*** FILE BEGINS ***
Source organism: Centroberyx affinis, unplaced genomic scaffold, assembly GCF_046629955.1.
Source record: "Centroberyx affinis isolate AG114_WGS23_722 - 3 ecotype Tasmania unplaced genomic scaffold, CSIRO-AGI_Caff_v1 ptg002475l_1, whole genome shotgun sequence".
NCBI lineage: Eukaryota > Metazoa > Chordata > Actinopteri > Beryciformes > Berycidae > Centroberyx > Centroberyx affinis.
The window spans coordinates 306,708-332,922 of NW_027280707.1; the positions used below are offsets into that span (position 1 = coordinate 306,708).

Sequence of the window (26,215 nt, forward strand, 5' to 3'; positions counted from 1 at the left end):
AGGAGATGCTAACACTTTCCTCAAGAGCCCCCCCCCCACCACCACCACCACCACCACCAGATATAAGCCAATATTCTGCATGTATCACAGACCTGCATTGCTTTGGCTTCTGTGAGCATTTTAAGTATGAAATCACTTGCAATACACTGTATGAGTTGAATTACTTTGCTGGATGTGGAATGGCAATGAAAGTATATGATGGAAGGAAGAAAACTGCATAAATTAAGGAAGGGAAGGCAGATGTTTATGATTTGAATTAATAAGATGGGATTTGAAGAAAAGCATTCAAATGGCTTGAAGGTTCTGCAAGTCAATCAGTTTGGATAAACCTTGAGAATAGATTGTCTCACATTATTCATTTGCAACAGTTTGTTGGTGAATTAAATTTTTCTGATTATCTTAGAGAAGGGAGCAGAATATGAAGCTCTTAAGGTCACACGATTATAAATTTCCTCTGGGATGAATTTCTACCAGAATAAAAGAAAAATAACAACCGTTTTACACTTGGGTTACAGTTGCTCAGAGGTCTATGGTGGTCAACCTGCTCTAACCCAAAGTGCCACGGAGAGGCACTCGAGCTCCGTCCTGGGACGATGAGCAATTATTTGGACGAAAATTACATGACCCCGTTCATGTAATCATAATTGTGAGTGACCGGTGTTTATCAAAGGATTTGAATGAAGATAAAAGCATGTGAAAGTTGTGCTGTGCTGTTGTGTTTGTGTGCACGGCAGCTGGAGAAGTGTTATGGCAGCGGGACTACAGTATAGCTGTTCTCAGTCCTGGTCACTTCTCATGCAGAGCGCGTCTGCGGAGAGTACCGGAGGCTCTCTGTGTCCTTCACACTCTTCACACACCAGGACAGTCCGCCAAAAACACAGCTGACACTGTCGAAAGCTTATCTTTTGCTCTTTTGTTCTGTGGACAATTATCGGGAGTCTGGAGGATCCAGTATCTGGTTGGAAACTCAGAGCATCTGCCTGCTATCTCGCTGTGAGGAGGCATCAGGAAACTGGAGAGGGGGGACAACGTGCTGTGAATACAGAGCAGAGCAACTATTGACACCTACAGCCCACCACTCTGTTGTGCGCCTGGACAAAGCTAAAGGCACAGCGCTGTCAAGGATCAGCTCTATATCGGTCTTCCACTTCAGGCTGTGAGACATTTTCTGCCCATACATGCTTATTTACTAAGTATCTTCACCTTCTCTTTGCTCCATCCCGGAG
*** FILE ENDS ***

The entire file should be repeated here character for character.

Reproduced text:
Source organism: Centroberyx affinis, unplaced genomic scaffold, assembly GCF_046629955.1.
Source record: "Centroberyx affinis isolate AG114_WGS23_722 - 3 ecotype Tasmania unplaced genomic scaffold, CSIRO-AGI_Caff_v1 ptg002475l_1, whole genome shotgun sequence".
NCBI lineage: Eukaryota > Metazoa > Chordata > Actinopteri > Beryciformes > Berycidae > Centroberyx > Centroberyx affinis.
The window spans coordinates 306,708-332,922 of NW_027280707.1; the positions used below are offsets into that span (position 1 = coordinate 306,708).

Sequence of the window (26,215 nt, forward strand, 5' to 3'; positions counted from 1 at the left end):
AGGAGATGCTAACACTTTCCTCAAGAGCCCCCCCCCCACCACCACCACCACCACCACCAGATATAAGCCAATATTCTGCATGTATCACAGACCTGCATTGCTTTGGCTTCTGTGAGCATTTTAAGTATGAAATCACTTGCAATACACTGTATGAGTTGAATTACTTTGCTGGATGTGGAATGGCAATGAAAGTATATGATGGAAGGAAGAAAACTGCATAAATTAAGGAAGGGAAGGCAGATGTTTATGATTTGAATTAATAAGATGGGATTTGAAGAAAAGCATTCAAATGGCTTGAAGGTTCTGCAAGTCAATCAGTTTGGATAAACCTTGAGAATAGATTGTCTCACATTATTCATTTGCAACAGTTTGTTGGTGAATTAAATTTTTCTGATTATCTTAGAGAAGGGAGCAGAATATGAAGCTCTTAAGGTCACACGATTATAAATTTCCTCTGGGATGAATTTCTACCAGAATAAAAGAAAAATAACAACCGTTTTACACTTGGGTTACAGTTGCTCAGAGGTCTATGGTGGTCAACCTGCTCTAACCCAAAGTGCCACGGAGAGGCACTCGAGCTCCGTCCTGGGACGATGAGCAATTATTTGGACGAAAATTACATGACCCCGTTCATGTAATCATAATTGTGAGTGACCGGTGTTTATCAAAGGATTTGAATGAAGATAAAAGCATGTGAAAGTTGTGCTGTGCTGTTGTGTTTGTGTGCACGGCAGCTGGAGAAGTGTTATGGCAGCGGGACTACAGTATAGCTGTTCTCAGTCCTGGTCACTTCTCATGCAGAGCGCGTCTGCGGAGAGTACCGGAGGCTCTCTGTGTCCTTCACACTCTTCACACACCAGGACAGTCCGCCAAAAACACAGCTGACACTGTCGAAAGCTTATCTTTTGCTCTTTTGTTCTGTGGACAATTATCGGGAGTCTGGAGGATCCAGTATCTGGTTGGAAACTCAGAGCATCTGCCTGCTATCTCGCTGTGAGGAGGCATCAGGAAACTGGAGAGGGGGGACAACGTGCTGTGAATACAGAGCAGAGCAACTATTGACACCTACAGCCCACCACTCTGTTGTGCGCCTGGACAAAGCTAAAGGCACAGCGCTGTCAAGGATCAGCTCTATATCGGTCTTCCACTTCAGGCTGTGAGACATTTTCTGCCCATACATGCTTATTTACTAAGTATCTTCACCTTCTCTTTGCTCCATCCCGGAG